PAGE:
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Melbourne_Fragments's picture

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MelbourneGuy's picture

Imagine that view down Elizabeth street without the awnings, almost New York like imo.

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Alastair Taylor's picture

I prefer Chicago ;)

but yes, it's easy to forget we were doing the same kind of thing as the big eastern and mid-western cities in the US over a century ago.

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Peter Maltezos's picture

Another shot of it making an appearance in an Edwardian postcard ~1900s.


I collect, therefore I am.

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Peter Maltezos's picture

Measurements and diagram by R. Braddish to the roof: 153ft /47m (rear 150ft/45.6m) turret=167ft/51m, + 18ft finial= 185ft 56m.

Australian (APA) Building, Melbourne and Australia Hotel, Sydney.

I collect, therefore I am.

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Development & Planning

Wednesday, December 13, 2017 - 12:00
The swirl of development activity in Footscray has found another gear as new projects are submitted for approval, or are on the verge of beginning construction. Two separate planning applications have been advertised by Maribyrnong City Council; their subsequent addition to the Urban Melbourne Project Database has seen the overall number of apartment developments within Footscray in development swell to 40.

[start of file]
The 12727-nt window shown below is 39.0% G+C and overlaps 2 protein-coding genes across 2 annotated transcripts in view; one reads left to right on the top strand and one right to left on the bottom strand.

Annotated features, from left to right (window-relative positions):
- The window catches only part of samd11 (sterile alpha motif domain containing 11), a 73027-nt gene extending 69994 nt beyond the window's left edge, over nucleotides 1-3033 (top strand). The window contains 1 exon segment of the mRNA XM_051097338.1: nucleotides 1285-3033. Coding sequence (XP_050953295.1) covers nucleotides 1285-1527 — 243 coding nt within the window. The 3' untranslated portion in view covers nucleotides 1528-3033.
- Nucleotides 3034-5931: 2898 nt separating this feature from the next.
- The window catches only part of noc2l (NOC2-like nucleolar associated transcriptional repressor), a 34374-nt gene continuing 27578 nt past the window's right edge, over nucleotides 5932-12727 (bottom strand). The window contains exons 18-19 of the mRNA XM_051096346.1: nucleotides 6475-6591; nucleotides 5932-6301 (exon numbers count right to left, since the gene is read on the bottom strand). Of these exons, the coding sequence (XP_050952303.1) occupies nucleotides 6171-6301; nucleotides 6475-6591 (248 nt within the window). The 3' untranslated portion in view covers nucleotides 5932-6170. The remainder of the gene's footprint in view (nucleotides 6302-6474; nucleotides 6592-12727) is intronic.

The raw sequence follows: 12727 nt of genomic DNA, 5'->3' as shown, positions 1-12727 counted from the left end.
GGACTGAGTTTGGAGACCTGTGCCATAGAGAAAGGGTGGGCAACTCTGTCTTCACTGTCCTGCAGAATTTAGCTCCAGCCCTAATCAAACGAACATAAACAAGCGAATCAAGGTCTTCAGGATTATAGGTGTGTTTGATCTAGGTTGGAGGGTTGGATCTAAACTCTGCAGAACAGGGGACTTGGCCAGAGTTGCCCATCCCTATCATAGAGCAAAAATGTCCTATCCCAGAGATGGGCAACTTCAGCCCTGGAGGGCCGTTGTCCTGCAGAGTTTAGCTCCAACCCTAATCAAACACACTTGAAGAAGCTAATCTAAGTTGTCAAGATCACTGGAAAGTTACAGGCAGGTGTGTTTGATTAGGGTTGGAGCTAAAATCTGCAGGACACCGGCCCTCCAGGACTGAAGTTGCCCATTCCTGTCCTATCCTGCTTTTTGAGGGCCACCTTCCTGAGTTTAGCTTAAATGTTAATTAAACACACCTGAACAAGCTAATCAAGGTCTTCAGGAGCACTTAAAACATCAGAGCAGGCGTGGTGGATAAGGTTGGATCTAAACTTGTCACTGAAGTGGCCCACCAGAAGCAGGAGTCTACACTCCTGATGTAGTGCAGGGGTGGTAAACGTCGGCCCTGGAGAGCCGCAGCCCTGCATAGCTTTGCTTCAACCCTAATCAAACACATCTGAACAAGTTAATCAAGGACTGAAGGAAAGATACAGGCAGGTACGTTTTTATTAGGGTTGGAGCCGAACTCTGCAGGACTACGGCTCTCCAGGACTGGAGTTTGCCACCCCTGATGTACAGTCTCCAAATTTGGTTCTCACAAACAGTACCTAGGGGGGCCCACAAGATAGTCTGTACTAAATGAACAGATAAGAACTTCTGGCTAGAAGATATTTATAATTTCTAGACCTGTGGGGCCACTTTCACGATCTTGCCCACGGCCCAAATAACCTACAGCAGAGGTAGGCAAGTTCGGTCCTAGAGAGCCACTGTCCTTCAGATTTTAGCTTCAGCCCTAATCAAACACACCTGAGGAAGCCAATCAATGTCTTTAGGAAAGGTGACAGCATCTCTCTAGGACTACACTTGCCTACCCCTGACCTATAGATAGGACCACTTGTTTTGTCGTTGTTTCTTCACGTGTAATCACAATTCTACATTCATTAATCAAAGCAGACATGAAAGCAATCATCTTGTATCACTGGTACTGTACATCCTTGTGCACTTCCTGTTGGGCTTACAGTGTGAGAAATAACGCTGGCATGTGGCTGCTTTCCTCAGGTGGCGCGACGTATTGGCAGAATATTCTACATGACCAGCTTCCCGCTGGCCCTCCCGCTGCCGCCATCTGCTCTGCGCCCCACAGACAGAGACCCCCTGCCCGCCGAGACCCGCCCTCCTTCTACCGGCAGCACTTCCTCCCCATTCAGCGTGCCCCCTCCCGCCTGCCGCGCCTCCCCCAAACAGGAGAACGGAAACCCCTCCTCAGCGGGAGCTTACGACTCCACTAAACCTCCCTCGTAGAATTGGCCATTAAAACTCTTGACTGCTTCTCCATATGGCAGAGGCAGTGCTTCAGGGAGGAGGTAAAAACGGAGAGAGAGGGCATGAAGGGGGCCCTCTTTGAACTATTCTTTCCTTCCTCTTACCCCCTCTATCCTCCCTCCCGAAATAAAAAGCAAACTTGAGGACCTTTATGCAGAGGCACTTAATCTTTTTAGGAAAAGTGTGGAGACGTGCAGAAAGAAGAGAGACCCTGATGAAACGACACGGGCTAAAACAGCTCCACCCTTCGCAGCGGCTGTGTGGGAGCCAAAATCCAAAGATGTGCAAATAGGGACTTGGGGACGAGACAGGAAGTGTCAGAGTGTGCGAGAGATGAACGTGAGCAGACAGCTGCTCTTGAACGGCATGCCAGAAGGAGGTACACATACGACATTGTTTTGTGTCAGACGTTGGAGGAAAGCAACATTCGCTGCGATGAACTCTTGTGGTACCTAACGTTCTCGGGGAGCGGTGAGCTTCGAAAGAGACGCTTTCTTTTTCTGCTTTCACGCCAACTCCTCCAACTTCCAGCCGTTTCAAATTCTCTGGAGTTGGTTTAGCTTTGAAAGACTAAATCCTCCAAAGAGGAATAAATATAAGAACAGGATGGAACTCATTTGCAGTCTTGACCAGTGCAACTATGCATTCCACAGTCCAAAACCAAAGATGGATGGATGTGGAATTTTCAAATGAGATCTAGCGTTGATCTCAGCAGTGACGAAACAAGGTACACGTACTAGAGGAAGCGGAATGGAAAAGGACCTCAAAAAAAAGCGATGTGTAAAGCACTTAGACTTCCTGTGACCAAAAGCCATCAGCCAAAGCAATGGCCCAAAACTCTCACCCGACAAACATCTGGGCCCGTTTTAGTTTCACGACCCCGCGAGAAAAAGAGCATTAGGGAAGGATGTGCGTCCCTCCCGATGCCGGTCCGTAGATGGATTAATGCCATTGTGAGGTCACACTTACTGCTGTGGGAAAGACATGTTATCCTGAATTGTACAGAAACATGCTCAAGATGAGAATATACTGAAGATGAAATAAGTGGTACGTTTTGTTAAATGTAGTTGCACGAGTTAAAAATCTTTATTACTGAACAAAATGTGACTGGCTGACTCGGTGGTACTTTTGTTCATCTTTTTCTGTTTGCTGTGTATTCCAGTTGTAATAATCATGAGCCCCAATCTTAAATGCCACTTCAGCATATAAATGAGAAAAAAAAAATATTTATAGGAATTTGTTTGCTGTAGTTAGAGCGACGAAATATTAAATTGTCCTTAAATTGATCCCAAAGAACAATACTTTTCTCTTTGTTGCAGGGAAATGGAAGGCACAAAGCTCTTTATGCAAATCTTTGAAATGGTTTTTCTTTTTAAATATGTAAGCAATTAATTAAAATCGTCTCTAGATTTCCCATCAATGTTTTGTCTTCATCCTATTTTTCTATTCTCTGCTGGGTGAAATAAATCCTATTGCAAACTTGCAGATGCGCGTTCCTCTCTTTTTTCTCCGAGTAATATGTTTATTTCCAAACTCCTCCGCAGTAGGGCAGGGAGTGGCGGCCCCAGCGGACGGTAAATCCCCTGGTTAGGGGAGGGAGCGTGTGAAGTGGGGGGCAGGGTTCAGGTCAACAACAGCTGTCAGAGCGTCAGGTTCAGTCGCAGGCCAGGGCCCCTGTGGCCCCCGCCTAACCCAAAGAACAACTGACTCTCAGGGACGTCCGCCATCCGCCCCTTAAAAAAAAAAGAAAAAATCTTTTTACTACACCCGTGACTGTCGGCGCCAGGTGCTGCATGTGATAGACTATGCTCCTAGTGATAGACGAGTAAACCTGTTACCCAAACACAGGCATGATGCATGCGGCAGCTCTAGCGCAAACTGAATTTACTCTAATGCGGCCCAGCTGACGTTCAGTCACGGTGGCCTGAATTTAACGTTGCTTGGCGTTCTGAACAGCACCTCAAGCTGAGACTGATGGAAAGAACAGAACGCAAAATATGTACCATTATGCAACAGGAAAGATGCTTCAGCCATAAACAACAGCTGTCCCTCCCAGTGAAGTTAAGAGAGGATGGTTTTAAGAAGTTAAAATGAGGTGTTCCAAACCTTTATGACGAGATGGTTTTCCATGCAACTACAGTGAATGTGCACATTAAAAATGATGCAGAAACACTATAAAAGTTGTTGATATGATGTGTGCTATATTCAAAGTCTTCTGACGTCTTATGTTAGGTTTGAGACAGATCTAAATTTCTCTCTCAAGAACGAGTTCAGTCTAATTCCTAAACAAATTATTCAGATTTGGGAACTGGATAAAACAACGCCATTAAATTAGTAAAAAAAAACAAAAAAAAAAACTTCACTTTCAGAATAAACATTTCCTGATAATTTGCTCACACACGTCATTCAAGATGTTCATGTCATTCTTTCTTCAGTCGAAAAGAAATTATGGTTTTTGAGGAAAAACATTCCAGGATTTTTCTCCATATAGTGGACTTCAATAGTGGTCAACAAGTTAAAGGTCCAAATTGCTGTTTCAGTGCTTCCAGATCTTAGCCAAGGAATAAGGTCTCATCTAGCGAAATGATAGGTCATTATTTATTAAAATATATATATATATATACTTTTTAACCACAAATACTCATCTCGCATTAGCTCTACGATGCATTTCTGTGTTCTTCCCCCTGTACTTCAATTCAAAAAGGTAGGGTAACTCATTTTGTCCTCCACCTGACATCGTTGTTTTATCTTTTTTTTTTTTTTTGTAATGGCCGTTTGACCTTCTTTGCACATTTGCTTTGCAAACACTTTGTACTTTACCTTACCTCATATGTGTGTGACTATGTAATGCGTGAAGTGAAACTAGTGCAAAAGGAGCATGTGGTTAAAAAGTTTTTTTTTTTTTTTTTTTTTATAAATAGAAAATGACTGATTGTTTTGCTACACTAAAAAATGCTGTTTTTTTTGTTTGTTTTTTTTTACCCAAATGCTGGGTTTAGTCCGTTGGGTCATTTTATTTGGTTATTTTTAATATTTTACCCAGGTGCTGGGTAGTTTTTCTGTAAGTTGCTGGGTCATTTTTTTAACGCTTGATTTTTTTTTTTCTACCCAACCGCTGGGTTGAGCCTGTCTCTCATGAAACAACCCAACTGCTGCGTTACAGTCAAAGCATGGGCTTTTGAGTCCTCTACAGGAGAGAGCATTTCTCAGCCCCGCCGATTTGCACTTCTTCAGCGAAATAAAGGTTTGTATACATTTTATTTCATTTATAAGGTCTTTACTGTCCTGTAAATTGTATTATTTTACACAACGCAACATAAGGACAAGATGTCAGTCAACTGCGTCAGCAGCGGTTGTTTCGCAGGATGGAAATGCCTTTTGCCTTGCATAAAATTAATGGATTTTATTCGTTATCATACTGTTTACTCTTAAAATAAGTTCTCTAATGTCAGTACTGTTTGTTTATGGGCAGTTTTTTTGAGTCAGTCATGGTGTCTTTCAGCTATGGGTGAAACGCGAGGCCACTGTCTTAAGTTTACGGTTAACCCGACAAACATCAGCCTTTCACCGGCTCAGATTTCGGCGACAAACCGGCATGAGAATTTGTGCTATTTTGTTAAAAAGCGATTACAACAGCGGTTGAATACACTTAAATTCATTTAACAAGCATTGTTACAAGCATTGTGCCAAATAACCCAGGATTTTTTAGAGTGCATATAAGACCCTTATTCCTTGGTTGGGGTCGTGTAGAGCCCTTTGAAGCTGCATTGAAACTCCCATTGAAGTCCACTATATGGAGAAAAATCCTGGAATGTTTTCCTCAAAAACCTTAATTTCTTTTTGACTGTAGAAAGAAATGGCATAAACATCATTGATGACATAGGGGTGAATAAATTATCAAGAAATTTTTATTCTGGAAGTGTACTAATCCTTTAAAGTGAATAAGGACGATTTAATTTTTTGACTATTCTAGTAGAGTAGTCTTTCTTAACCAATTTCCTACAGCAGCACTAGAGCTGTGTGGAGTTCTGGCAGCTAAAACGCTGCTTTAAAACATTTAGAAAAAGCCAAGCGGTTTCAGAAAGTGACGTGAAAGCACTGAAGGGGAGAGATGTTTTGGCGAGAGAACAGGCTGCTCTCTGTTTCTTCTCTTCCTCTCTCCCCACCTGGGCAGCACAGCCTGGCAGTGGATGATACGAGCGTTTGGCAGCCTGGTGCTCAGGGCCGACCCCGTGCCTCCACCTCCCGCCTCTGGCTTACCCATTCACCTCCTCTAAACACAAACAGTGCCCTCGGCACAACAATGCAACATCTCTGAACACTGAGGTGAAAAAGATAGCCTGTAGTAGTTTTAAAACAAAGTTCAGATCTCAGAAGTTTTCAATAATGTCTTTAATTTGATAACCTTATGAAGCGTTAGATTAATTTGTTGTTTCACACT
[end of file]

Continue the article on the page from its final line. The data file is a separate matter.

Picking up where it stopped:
Policy, Culture & Opinion

Monday, November 20, 2017 - 12:00
The marriage of old and new can be a difficult process, particularly when the existing structure has intrinsic heritage value. In previous times Fitzroy's 237 Napier Street served as the home of furniture manufacturer C.F. Rojo and Sons. Taking root during 1887, Christobel Rojo oversaw operations though over time the site would become home to furniture manufacturer Thonet.


Visual Melbourne

Friday, August 25, 2017 - 07:00
The former site of John Batman's home, Batman's Hill is entering the final stages of its redevelopment. Collins Square's final tower has begun its skyward ascent, as has Lendlease's Melbourne Quarter Commercial and Residential precinct already. Melbourne Quarter's first stage is at construction and involves a new 12-storey home for consultancy firm Arup along with a skypark.

Transport & Design

Friday, December 15, 2017 - 11:00
Infrastructure Victoria unveiled a new round of research into its larger programme of work dealing with managing transport demand. The authority contracted Arup and KPMG to produce the Melbourne Activity Based Model (MABM) and while it is new, it is considered fit for purpose in the strategic context.

Sustainability & Environment

Tuesday, October 24, 2017 - 12:00
Cbus Property's office development for Medibank at 720 Bourke Street in Docklands recently became the first Australian existing property to receive a WELL Certification, Gold Shell and Core rating. The WELL rating goes beyond sustainable building features with a greater focus on the health and well-being of a building's occupants.